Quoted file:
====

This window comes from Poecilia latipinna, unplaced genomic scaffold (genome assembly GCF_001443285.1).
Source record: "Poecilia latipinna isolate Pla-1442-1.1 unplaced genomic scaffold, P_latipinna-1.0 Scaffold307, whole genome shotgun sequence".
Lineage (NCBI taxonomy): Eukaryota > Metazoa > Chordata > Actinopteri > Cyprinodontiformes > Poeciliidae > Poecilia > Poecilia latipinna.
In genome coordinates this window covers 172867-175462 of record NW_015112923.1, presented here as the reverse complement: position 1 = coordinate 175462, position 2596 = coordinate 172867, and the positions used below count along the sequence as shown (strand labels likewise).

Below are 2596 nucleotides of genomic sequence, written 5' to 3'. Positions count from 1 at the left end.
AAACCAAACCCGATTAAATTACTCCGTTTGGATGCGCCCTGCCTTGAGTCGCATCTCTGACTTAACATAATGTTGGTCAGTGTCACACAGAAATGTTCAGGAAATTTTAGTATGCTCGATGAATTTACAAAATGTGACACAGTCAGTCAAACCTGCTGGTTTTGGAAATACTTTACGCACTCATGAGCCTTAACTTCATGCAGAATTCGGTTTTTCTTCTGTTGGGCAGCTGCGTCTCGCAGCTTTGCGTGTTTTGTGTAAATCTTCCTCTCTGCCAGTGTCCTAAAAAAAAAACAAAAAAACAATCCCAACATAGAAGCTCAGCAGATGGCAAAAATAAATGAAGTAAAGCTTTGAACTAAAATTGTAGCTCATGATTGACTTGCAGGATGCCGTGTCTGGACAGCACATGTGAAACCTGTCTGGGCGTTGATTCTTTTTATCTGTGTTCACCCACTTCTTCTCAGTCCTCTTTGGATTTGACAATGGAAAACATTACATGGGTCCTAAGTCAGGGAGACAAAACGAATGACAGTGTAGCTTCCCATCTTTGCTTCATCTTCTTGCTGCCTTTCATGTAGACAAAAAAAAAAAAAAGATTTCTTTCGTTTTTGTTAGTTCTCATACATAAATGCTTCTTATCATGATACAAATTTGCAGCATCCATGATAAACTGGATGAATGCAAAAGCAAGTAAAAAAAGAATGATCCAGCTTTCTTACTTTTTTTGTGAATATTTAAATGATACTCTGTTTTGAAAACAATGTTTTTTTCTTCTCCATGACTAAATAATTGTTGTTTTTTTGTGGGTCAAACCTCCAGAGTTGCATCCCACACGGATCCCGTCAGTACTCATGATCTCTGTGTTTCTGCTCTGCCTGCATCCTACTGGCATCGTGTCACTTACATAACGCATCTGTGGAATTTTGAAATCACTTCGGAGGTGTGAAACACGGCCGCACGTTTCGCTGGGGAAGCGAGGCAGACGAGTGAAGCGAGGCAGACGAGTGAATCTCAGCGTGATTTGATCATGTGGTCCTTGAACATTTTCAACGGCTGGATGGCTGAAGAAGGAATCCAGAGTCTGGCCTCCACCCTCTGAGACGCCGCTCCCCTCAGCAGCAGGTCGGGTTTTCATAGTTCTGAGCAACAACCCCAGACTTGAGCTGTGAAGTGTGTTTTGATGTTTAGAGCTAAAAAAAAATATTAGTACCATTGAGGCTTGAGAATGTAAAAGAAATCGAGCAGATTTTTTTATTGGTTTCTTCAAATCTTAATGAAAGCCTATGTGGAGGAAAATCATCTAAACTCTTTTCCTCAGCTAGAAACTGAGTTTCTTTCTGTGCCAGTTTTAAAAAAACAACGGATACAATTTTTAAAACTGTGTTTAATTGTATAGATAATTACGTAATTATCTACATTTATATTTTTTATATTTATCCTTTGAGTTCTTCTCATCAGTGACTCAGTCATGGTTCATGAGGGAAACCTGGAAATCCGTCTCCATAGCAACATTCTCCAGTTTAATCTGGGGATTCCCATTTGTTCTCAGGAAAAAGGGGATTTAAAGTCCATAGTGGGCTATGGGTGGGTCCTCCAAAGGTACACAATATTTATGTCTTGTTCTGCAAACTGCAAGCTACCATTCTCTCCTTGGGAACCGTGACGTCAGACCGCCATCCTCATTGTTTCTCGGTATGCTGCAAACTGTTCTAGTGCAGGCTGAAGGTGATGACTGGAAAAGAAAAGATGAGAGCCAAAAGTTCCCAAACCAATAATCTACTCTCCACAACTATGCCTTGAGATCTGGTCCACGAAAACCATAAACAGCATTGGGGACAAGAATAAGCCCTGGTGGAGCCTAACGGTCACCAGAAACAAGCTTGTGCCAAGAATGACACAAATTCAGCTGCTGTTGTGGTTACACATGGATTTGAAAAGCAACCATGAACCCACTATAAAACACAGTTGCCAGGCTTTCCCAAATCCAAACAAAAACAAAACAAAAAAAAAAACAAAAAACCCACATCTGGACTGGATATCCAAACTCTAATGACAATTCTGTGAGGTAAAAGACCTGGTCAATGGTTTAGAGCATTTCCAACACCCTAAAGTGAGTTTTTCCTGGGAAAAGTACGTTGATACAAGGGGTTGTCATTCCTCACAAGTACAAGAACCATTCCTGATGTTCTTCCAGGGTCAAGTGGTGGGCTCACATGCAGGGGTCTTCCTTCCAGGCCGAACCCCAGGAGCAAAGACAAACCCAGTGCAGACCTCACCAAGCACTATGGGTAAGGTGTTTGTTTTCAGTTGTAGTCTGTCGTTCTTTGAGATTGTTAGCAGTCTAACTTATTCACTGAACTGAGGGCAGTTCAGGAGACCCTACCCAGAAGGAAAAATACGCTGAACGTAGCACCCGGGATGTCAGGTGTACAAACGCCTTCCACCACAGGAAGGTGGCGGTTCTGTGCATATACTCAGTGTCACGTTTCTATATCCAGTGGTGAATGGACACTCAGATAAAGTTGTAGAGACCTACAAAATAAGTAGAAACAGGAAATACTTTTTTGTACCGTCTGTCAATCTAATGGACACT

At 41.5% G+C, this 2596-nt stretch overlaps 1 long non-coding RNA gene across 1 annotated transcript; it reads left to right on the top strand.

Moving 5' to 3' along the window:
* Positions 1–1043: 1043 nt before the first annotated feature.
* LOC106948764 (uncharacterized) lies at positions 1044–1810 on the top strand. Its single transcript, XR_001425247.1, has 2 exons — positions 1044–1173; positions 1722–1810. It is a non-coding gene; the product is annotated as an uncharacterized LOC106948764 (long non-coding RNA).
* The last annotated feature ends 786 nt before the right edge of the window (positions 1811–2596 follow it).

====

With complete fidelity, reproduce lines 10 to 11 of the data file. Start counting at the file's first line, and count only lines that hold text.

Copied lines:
* LOC106948764 (uncharacterized) lies at positions 1044–1810 on the top strand. Its single transcript, XR_001425247.1, has 2 exons — positions 1044–1173; positions 1722–1810. It is a non-coding gene; the product is annotated as an uncharacterized LOC106948764 (long non-coding RNA).
* The last annotated feature ends 786 nt before the right edge of the window (positions 1811–2596 follow it).